Fall is almost over and winter is coming. This time of year can feel a little bit grim and grey, especially once the holidays are past. But it can also be a time for powerful change and growth.
Winter is the season when the old year dies, and the beginnings of the new year are born. The trees are barren, stripped of leaves, but under the earth new seeds are waiting to spring forth. There is sadness, but also great hope!
What if we let winter take hold in our own lives?
How many of us are carrying around old baggage in one way or another? Injuries, grudges, disappointments, old stories we tell ourselves about the wrongs that have been done to us and the hurts we have suffered—we all have them. Even dreams that we have chased too hard and gotten too caught up in can weigh us down.
Our old baggage can make our lives harder than they need to be. What if instead of carrying it around anymore, we practice letting it go?
Sometimes we get so caught up in trying to hold onto things that we forget that loss and death are natural—and important—parts of life. The trees need to let their old leaves die and fall away in order to grow healthy new ones come spring. Similarly, if we can let our old baggage go, we make room for healthy new growth and possibilities in our lives. We can’t experience the beauty and joy of spring and summer without first passing through the winter.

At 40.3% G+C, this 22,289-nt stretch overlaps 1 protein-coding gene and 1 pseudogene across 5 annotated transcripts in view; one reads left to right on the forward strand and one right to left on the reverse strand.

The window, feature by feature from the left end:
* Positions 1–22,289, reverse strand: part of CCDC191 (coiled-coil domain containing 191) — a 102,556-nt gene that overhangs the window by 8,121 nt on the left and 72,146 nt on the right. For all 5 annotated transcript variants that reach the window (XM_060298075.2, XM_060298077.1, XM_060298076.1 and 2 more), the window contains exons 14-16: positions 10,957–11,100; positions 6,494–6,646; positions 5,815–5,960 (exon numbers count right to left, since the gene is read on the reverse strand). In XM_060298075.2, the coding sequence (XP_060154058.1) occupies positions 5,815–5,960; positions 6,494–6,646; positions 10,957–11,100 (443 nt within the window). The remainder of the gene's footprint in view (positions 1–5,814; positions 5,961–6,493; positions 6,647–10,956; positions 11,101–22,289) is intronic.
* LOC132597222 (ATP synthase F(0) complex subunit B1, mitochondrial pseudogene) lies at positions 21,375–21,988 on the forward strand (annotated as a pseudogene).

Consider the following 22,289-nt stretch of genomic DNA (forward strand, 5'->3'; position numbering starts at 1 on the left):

Winter is a great time of year to practice self-reflection.
Journaling can be a good tool to help us get more in touch with ourselves. Meditation and prayer are wonderful as well. If you belong to a church or a temple, many faiths have mid-winter holidays (I can’t wait for Christmas :), which can be a great time to reconnect with that part of yourself and with your broader community. For those of you who don’t follow any particular religion, a walk in the woods can be a powerful way to get in touch with the earth and feel a part of something larger than yourself. There are so many ways to get out of our heads and into our bodies and remember who we really are.
For me, the changing of the seasons is a reminder that like the trees, we’re not meant to stay the same forever. Watching nature can teach us that it’s okay to change, and it’s okay to stand back and let change happen. Spring always comes around, if we have the willingness to let it.